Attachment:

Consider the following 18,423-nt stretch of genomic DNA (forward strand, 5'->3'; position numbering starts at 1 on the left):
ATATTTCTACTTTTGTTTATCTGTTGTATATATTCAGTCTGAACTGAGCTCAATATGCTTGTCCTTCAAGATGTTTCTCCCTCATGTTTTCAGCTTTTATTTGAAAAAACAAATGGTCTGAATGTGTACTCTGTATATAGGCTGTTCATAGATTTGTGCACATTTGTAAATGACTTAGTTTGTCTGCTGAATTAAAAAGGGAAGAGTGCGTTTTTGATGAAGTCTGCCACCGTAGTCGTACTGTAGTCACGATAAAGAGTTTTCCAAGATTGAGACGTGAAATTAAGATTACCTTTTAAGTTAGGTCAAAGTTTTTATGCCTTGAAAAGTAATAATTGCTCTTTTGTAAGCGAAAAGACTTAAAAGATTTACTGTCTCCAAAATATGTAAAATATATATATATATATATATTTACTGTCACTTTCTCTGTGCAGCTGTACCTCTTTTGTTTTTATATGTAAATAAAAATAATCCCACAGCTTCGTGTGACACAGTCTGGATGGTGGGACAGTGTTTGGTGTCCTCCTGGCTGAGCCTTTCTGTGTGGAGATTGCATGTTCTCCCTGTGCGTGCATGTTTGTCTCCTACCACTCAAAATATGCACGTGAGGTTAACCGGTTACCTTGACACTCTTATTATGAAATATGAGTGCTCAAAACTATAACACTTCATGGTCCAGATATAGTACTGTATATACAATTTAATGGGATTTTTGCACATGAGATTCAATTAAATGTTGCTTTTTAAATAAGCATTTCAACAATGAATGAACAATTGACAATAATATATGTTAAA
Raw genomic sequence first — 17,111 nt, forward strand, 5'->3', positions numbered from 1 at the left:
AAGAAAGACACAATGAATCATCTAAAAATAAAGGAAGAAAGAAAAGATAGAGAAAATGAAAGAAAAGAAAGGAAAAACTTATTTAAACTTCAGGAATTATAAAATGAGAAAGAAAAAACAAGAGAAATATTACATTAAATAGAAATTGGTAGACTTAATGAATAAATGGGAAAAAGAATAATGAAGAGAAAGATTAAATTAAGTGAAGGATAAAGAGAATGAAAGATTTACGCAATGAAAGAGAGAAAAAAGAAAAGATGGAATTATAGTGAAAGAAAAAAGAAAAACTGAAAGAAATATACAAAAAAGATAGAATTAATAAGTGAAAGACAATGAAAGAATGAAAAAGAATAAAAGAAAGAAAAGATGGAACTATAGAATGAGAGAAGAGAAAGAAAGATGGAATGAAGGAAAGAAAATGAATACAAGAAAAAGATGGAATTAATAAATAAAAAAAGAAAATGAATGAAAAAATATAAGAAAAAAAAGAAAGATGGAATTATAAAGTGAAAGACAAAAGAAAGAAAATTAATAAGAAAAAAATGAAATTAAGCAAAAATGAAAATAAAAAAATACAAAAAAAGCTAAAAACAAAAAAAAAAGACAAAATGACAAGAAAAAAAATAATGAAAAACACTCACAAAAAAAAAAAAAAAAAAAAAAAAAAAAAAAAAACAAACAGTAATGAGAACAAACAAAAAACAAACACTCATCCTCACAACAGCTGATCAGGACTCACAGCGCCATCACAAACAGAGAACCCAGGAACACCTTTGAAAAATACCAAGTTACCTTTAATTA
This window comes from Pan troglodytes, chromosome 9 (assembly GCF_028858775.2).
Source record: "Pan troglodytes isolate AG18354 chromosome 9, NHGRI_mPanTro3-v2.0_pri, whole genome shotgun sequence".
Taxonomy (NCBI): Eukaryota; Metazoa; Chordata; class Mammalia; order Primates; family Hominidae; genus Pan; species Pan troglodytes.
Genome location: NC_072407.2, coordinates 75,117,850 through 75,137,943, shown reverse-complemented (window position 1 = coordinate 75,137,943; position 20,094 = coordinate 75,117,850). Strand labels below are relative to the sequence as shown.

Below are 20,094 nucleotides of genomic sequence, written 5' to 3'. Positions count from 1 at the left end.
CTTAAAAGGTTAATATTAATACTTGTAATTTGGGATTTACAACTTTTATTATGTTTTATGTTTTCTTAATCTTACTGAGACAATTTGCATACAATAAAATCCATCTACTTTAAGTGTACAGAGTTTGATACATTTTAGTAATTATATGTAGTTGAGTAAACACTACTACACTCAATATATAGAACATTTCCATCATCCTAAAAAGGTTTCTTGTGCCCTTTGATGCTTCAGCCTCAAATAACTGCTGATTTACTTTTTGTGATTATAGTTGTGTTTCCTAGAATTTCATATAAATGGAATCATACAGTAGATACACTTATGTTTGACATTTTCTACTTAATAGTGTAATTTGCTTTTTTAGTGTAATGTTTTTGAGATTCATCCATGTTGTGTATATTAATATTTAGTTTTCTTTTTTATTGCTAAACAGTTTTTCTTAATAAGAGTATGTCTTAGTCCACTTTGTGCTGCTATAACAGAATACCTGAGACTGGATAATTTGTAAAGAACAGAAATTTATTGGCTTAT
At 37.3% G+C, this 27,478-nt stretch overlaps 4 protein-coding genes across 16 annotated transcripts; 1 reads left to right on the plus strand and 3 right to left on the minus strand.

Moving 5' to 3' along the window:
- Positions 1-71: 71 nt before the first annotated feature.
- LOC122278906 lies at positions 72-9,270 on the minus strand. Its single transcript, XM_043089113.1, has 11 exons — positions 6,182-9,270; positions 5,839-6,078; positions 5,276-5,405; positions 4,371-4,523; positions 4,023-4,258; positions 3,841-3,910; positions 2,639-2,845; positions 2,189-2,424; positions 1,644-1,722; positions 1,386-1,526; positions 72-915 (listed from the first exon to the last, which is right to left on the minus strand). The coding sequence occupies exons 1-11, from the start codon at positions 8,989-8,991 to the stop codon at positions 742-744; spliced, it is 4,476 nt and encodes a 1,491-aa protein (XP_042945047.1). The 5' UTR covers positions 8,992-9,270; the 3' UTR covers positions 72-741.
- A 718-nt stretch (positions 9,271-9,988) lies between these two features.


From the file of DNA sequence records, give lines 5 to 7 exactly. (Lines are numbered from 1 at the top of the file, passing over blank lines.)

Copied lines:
This window comes from Pan troglodytes, chromosome 9 (assembly GCF_028858775.2).
Source record: "Pan troglodytes isolate AG18354 chromosome 9, NHGRI_mPanTro3-v2.0_pri, whole genome shotgun sequence".
Taxonomy (NCBI): Eukaryota; Metazoa; Chordata; class Mammalia; order Primates; family Hominidae; genus Pan; species Pan troglodytes.